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No democracy please, we’re British.

british brexit democracy
Written by Caroline Bell

Theresa May seeks to ‘sell’ her draft Withdrawal Agreement as a sensible and practical compromise. In reality, it resembles the surrender document of a defeated state: the WA binds the UK indefinitely to the EU in a subordinate position, and removes its parliamentary and legal sovereignty in an unprecedented attack on our democratic rights.

Read the detailed report, of which this is a summary, on our website.

It isn’t just the Northern Ireland “backstop”, which carves out Northern Ireland as a province of the EU and also keeps the entire UK in permanent subjection to EU laws on all areas of economic activity. Nor is it the hugely expensive and indefinitely extendable “transition period”, during which the UK will bound by and have to implement EU law over which it has no say and be committed to paying large sums demanded by the EU for many years after the end of the transition period. It isn’t even the fact that we will be subject to EU law under this Agreement and our only judicial remedy will be through the European Court of Justice. All these elements are completely unacceptable.

But the real sting and the greatest betrayal is the way the governance procedure has been designed to strip British MPs and by extension their constituents of any right to ever examine, question or make decisions on any part of this Agreement or our future relationship with the EU.

The Withdrawal Agreement states that once it comes into force (i.e. at the start of the transition period on 30 March 2019), EU law shall apply and be enforced in the UK as if we were a member state. Article 131 invests all EU bodies and agencies with the same powers and functions in relation to the UK which they have now, and in particular the European Court of Justice is supreme. Article 7, meanwhile, strips the UK of all representation in the decision-making bodies of the EU.

But it gets much worse.

The WA specifically removes all control over the agreement and our relationship with the EU from the elected members of the UK Parliament and hands it to a ‘Joint Committee’ (Arts. 164-169). The Committee will be appointed and co-chaired by a UK government minister (note: doesn’t have to be elected) or civil servant and a representative from the European Commission. This Committee will have the exclusive right to implement the Agreement, interpret the Agreement and amend the terms of the Agreement ‘for up to four years after the end of the transition period’ and make binding decisions enforceable in the United Kingdom. It will also have the exclusive right to settle disputes. No dispute may be taken to the International Court, as is customary under treaty law (Art. 168).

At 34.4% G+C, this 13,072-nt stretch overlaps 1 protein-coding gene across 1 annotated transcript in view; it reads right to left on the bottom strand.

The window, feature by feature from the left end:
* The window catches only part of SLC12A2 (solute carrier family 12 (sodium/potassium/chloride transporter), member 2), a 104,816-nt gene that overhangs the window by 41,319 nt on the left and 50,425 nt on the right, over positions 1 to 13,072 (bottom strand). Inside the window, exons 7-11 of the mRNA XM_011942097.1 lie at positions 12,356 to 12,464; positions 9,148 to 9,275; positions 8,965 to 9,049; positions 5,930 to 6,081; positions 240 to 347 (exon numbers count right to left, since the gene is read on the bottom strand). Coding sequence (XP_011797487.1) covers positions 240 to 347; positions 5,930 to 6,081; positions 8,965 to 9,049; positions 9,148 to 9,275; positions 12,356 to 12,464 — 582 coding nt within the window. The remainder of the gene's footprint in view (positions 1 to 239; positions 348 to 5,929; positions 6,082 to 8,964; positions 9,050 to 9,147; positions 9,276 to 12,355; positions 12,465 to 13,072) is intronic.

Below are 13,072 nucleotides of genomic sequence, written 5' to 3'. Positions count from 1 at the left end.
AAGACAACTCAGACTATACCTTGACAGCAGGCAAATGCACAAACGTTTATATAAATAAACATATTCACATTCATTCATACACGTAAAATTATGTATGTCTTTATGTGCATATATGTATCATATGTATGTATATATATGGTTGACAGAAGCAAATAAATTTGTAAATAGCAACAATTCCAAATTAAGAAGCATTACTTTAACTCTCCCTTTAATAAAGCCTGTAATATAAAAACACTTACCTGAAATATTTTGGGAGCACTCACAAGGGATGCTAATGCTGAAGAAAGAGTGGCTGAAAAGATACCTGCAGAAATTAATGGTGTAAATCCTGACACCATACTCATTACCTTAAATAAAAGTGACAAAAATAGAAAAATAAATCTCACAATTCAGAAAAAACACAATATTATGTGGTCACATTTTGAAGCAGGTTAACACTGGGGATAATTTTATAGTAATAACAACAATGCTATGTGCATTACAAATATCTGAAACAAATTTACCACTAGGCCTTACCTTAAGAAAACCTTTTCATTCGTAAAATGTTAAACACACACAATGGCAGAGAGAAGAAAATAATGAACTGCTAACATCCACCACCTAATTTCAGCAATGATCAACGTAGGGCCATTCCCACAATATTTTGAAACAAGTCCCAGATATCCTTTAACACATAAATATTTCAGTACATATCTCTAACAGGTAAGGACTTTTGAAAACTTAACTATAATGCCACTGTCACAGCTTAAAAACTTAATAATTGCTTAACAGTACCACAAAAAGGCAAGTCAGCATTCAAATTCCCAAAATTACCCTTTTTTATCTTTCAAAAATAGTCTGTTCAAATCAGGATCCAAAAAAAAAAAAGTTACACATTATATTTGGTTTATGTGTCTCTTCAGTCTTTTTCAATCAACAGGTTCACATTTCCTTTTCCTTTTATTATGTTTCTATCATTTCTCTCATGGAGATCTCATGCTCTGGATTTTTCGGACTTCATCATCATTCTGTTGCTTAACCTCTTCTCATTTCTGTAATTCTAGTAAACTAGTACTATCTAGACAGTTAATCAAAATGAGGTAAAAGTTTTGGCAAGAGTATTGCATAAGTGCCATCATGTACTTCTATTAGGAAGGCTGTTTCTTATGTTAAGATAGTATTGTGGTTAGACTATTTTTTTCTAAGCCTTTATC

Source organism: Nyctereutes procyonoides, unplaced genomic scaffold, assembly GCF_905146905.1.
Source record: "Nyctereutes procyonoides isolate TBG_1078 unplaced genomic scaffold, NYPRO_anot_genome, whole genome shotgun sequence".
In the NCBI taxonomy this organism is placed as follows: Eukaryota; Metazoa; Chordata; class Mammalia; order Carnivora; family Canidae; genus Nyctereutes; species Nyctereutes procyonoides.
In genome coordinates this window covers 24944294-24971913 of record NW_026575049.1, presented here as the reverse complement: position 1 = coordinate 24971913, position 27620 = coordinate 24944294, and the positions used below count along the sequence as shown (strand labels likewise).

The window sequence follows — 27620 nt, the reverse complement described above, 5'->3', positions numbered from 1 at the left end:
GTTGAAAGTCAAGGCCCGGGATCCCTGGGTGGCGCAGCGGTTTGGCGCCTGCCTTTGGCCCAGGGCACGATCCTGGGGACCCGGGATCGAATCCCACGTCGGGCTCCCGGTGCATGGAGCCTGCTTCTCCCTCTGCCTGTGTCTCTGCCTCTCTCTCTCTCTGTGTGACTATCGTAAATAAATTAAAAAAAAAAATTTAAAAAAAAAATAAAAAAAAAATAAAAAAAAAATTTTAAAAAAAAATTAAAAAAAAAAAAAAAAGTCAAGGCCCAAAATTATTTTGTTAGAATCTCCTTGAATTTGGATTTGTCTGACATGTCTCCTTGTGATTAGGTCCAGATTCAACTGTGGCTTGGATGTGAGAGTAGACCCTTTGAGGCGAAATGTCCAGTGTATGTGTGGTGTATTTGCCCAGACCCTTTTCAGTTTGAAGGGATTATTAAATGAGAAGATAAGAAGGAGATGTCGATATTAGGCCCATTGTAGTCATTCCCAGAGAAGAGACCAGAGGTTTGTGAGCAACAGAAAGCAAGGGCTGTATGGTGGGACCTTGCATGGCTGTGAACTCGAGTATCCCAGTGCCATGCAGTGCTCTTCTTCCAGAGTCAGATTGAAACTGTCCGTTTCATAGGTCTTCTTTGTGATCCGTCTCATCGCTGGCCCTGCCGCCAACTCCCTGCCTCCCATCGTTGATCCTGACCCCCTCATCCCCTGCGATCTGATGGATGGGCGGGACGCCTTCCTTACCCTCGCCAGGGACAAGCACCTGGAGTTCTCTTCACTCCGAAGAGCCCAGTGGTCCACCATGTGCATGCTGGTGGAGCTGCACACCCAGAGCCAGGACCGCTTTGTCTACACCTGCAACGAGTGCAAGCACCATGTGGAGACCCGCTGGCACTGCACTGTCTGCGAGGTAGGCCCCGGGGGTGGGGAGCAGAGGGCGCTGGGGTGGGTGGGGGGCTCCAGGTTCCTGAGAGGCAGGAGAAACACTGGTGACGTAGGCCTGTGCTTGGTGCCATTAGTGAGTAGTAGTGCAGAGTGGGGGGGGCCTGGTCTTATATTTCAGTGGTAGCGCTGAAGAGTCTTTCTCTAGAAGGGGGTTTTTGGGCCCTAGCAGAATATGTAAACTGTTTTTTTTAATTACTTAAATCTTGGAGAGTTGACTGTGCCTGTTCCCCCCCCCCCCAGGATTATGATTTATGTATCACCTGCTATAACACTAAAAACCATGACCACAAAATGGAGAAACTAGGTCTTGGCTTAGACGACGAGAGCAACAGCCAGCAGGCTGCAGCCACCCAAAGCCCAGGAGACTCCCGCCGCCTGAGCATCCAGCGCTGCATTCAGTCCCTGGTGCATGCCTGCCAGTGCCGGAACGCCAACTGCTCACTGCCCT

If disputes cannot be settled by the Committee, then it may convene an international arbitration panel… However, where the dispute concerns “a concept of Union law, a  question of interpretation of a  provision of Union law referred to in this Agreement or a question of whether the United Kingdom has complied with its obligations… it  shall request the  Court of Justice of the  European Union to give a ruling on the question… which shall be  binding on the  arbitration panel.”

Since European Union law will apply in full throughout the transition period, the only arbiter will in all cases be the ECJ, enabling the EU to enforce whatever it wants on the UK, especially laws which are directly against our interests (like VAT Directives or the Financial Transactions Tax).

The unelected Joint Committee becomes de facto a supranational governing body of the UK during the transition and backstop, and its innocent-sounding ‘procedural rules’ appear to have come from the Soviet Union. Rule 10 on publicity and confidentiality on page 560 of the Withdrawal Agreement states that:

“1. Unless otherwise decided by the co-chairs, the meetings of the Joint Committee shall be confidential.
2. Where the Union or the United Kingdom submits information considered as confidential or protected from disclosure under its laws and regulations to the Joint Committee or any specialised committee, the other party shall treat that information received as confidential.
3. Without prejudice to paragraph 2, the Union and the United Kingdom may  each decide individually on whether to publish, the  decisions and recommendations adopted by  the Joint Committee  in their respective  official publication  journals.”

Decisions made by the Joint Committee and enforceable in the UK under European law therefore do not need to be made in public or made public.

And if this secrecy isn’t bad enough for day-to-day business, Article 132 allows this exclusive and secret Joint Committee, not MPs in Parliament, to decide “before 1 July 2020, [to] adopt a single decision extending the transition period up to [31 December 20XX].”

In other words, the unelected Joint Committee will have the unilateral right to decide in secret to keep the United Kingdom in indefinite vassalage to the European Union.

British citizens will become permanently disfranchised under this agreement. The Joint Committee is invested with the sole right to implement and enforce the Withdrawal Agreement as well as with the power to extend the transition period indefinitely or to end the backstop. There need never be any further reference to democratically elected members of Parliament.

Far from restoring control of our laws, the Withdrawal Agreement is the death of parliamentary sovereignty in the United Kingdom and removes from British citizens civil rights that extend back to Magna Carta.

Copyright © Caroline Bell

About the author

Caroline Bell